TV news units from around the world have converged on Paris and immediately jumped in taxis and rental buses and have driven out of town to selected suburbs – usually ones featured in local news three days or a week earlier – and have commenced reporting about our troubles.

Through the narrow eye of a TV camera all it takes is one Molotov Cocktail and a few blurry figures in thephoto, daguerre meats dark to give the impression of civil war. Visions of red and yellow flares against a black background are flashed around the world and I get emails asking, "Is Paris burning?"

'Meat by Night' to match other tasty moods.

The answer is 'no.' There were a couple of isolated incidents near République about 10 days ago but since then, nothing. The police, after intercepting some dubious SMS messages and seeing some alarming Web sites, stocked Paris with 3000 extra police on the weekend – but they had little to do.

If you ask, "Are the suburbs burning?" then I will have to say, 'they were.' But in the area around Paris, for the past several days, the unrest has settled back to its customary level. According to reports of police comments, in 'normal' times about 80 vehicles are burned daily.

Perhaps this is why interior minister Nicolas Sarkozy went out to Argenteuil on Tuesday, 25. October, when he was greeted with boos, catcalls and some rocks and beer cans. In return he said what he thought of the reception. Then two kids running away from the police were electrocuted in Clichy–sous–Bois two days later, and Sarkozy persisted with his remarks.

I have heard that non–French news has been treating the Paris suburbs as if they are the world's latest disaster zone, the week's hurricane or the current scene of religious lunacy.

As far as is known here the urban unrest is none of these.

Public housing estates located in the Paris suburbs, or in the suburbs of all French cities, are where poor people live. In most cases the buildings are well kept–up, modern, in landscaped surroundings. Their problem often is that they were built and designed in the '50s, '60s and '70s, in tall buildings or in 'bars,' vast walls of apartments.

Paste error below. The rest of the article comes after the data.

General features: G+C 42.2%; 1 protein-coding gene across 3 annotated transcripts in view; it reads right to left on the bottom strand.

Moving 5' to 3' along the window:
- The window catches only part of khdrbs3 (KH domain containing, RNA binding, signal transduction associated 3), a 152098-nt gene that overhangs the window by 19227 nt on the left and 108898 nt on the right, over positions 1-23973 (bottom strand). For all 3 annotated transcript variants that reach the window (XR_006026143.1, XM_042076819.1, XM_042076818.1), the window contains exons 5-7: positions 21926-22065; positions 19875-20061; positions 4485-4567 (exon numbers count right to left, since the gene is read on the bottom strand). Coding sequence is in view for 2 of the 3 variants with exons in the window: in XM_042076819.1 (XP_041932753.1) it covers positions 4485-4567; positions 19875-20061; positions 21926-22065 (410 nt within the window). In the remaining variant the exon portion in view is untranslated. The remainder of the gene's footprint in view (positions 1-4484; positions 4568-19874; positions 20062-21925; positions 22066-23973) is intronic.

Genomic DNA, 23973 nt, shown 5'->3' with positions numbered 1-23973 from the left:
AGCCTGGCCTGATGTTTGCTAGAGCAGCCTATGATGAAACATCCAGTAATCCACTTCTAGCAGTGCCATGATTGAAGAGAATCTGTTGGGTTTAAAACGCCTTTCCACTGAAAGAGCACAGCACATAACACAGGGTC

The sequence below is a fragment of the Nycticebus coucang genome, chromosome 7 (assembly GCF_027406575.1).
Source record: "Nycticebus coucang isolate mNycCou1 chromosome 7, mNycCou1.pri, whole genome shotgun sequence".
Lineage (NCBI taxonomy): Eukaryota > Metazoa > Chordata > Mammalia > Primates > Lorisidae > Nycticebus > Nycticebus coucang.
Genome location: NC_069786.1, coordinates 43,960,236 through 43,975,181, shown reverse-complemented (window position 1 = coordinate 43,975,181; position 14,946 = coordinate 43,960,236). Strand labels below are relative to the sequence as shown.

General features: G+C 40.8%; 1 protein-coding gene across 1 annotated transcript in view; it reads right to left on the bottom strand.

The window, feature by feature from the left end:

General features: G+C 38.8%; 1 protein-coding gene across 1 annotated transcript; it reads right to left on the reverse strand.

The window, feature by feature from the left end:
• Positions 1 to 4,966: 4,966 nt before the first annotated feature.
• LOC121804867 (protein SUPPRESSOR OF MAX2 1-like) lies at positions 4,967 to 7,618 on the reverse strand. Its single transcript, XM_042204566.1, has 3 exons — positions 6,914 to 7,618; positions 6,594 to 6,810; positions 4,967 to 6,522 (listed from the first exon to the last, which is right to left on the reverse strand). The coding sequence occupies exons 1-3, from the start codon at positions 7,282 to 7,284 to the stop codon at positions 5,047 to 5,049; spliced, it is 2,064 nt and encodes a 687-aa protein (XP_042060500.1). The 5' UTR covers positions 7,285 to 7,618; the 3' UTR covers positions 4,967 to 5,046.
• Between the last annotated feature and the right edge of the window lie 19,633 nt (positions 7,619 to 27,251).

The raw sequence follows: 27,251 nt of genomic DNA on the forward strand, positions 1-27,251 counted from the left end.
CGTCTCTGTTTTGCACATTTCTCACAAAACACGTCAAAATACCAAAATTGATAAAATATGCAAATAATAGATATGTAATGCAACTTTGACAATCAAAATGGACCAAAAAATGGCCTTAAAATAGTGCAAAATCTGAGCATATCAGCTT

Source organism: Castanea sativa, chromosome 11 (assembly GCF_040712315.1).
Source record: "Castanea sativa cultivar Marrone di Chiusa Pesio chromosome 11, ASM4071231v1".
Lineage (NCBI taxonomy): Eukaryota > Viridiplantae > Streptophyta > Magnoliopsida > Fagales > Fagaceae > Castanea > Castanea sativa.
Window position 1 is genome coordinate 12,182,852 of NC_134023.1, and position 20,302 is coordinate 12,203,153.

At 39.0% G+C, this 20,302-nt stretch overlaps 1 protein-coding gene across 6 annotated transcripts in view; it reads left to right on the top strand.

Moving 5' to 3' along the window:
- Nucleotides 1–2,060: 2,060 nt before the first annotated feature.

They were built on cheap, available land – out in suburbs. Also often, they were built without much concern for what makes a community beyond bedrooms – few shops, restaurants, cinemas, or other essential items of urban tissue.

Then with low rents, lower than in Paris certainly, the towers and 'bars' filled up with those who couldn't afford better. And this is often only with the help of considerable aid, usually supplied locally from the nearest city hall. The result is high concentrations of the poor, often the working poor.

Or not working. At times France moans about the lack – for example, of building workers, the very people who build these housing estates. Thus immigration is tolerated, rather than energetic recruitment of the youth on hand – whose parents may have built the public housing. Mainly, in the estates, the unemployment for youth is far too high, twice as high as the too high rate for all of France.

Decent housing has been a goal in France since the end of WWII and high unemployment hasphoto, crepe stand, montparnasse bedeviled the country since the 1970s. Government after government has addressed these fundamental problems with more or less sincerity. Where we are today is the result./p>A stand offering six courses, all standing up.